21 May 2009: Definite progress in the US, possible progress in China

President Obama has announced proposals to reduce US car emissions by 34% by 2016, by setting US-wide standards for fuel efficiency. These will be based on the Californian standards, which the motor industry had vigorously opposed through lobbying and legal challenges. However, now the car companies have been bailed out with public money, their ability to resist progress has been undercut. The objectives are to reduce US dependency on imported oil and to reduce emissions.

Clearly, this is only a start. The administration’s aim is to increase fuel efficiency by only ten miles per gallon, when much more is possible and necessary. The Obama plan will not even take average US fuel efficiency up to Asian or European levels. But the US is the biggest global car market and, due to weak land-use planning rules that have led to ribbon-development along roads, is more car-dependent than other countries. So, it is welcome that Obama has at least begun to make progress and the President is also promoting electric vehicles, which are better for the climate, whatever the source of the electricity used (see Electric vehicles).

It was also reported this week (by the Guardian newspaper) that the Bush administration had held constructive talks with the Chinese government about controlling climate change. These led to a three-point memorandum of understanding covering the following issues:

  • Using existing technologies to produce a 20% cut in carbon emissions by 2010.
  • Co-operation on carbon capture and storage, and fuel efficiency for cars.
  • The US and China signing up to a global climate change deal in Copenhagen.

(See China and US held secret talks onf climate change deal.) 

Persuading China to sign up to a global deal at Copenhagen in December is essential. It is now either the first or second higher polluting nation in the world (depending who you read) – the US being the other, although Chinese emissions per head of population are only about a fifth of US ones and China’s historic contribution is minute compared to American or European emissions.

China also urgently needs to develop economically even more to eradicate poverty. However, this must not be powered by excessive and increasing use of coal, as it is at present. Carbon capture and storage is an essential part of the solution and so are renewables. China has immense solar and wind resources, which must be harnessed, and renewable gas from human sewage in Anaerobic Digesters (see Renewable heat) would have additional benefits to China. The north of the country does not have enough fresh water – the water of the Yellow River is seriously over-extracted, so the Chinese government is proposing to pump water from the south. This will require a lot of electricity, and will force those who live ‘in the way’ to move. Much of the water from the river is used for industry, including coal power stations and the water that remains is seriously polluted by sewage. Therefore, a much better approach would be to use the sewage to produce renewable gas, which could be used for electricity, and for heating and cooling.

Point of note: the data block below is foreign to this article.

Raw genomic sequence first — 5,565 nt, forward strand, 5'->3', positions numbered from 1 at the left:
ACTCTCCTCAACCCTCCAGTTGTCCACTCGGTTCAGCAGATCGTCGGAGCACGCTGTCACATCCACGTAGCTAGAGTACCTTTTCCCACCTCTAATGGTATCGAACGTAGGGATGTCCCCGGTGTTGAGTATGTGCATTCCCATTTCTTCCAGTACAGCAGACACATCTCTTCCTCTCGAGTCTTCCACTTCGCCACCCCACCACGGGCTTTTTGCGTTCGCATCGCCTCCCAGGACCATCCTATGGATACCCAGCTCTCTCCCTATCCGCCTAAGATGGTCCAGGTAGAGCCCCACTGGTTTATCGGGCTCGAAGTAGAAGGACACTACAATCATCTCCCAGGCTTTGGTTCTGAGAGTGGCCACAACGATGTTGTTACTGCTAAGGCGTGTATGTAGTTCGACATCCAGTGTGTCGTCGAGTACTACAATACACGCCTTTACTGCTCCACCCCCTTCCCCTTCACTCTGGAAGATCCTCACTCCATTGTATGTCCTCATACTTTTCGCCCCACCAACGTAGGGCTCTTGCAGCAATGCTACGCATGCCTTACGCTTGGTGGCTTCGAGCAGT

Yesterday, climate was top of the agenda at the EU-China summit in Prague. The Chinese ambassador to the EU said in advance that China is intent on shouldering its climate responsibility and will not “pursue its own development at the expense of others’ interest”. Europeans and Americans have done exactly that, so have a moral responsibility to reduce the damage they are still causing. We must also help China and other developing countries get richer in a low-carbon way. This is not just a moral imperative, it is necessary for our own self-interest.


Leave a comment

(all comments are subject to moderation)

Comments are closed.